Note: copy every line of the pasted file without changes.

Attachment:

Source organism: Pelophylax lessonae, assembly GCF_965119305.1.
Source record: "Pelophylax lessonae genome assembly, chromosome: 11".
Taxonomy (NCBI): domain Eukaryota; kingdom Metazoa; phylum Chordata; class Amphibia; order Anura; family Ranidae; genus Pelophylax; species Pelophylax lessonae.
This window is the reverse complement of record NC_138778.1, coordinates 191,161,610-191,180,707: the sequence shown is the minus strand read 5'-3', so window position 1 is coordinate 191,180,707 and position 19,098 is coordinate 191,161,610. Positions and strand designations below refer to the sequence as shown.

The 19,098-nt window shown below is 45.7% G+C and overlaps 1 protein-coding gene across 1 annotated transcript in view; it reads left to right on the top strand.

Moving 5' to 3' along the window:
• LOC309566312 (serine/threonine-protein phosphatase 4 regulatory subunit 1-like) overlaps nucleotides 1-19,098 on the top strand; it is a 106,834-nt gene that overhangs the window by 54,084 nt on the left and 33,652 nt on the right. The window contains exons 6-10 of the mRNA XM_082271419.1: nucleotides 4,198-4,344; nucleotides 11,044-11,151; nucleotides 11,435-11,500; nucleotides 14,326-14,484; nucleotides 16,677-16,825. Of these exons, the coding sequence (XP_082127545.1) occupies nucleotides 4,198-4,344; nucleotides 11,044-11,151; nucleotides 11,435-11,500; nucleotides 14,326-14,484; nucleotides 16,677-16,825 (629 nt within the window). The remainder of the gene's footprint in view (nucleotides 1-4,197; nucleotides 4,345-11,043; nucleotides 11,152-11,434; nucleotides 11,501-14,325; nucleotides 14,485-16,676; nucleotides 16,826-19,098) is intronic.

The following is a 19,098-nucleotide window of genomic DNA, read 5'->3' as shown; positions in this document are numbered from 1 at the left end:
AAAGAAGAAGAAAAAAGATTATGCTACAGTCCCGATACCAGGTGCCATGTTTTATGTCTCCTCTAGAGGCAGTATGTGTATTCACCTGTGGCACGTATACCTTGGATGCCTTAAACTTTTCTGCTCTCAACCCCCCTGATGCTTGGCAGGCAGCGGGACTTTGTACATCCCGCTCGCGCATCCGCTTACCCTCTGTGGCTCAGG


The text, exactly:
Source organism: Pelophylax lessonae, assembly GCF_965119305.1.
Source record: "Pelophylax lessonae genome assembly, chromosome: 11".
Taxonomy (NCBI): domain Eukaryota; kingdom Metazoa; phylum Chordata; class Amphibia; order Anura; family Ranidae; genus Pelophylax; species Pelophylax lessonae.
This window is the reverse complement of record NC_138778.1, coordinates 191,161,610-191,180,707: the sequence shown is the minus strand read 5'-3', so window position 1 is coordinate 191,180,707 and position 19,098 is coordinate 191,161,610. Positions and strand designations below refer to the sequence as shown.

The 19,098-nt window shown below is 45.7% G+C and overlaps 1 protein-coding gene across 1 annotated transcript in view; it reads left to right on the top strand.

Moving 5' to 3' along the window:
• LOC309566312 (serine/threonine-protein phosphatase 4 regulatory subunit 1-like) overlaps nucleotides 1-19,098 on the top strand; it is a 106,834-nt gene that overhangs the window by 54,084 nt on the left and 33,652 nt on the right. The window contains exons 6-10 of the mRNA XM_082271419.1: nucleotides 4,198-4,344; nucleotides 11,044-11,151; nucleotides 11,435-11,500; nucleotides 14,326-14,484; nucleotides 16,677-16,825. Of these exons, the coding sequence (XP_082127545.1) occupies nucleotides 4,198-4,344; nucleotides 11,044-11,151; nucleotides 11,435-11,500; nucleotides 14,326-14,484; nucleotides 16,677-16,825 (629 nt within the window). The remainder of the gene's footprint in view (nucleotides 1-4,197; nucleotides 4,345-11,043; nucleotides 11,152-11,434; nucleotides 11,501-14,325; nucleotides 14,485-16,676; nucleotides 16,826-19,098) is intronic.

The following is a 19,098-nucleotide window of genomic DNA, read 5'->3' as shown; positions in this document are numbered from 1 at the left end:
AAAGAAGAAGAAAAAAGATTATGCTACAGTCCCGATACCAGGTGCCATGTTTTATGTCTCCTCTAGAGGCAGTATGTGTATTCACCTGTGGCACGTATACCTTGGATGCCTTAAACTTTTCTGCTCTCAACCCCCCTGATGCTTGGCAGGCAGCGGGACTTTGTACATCCCGCTCGCGCATCCGCTTACCCTCTGTGGCTCAGG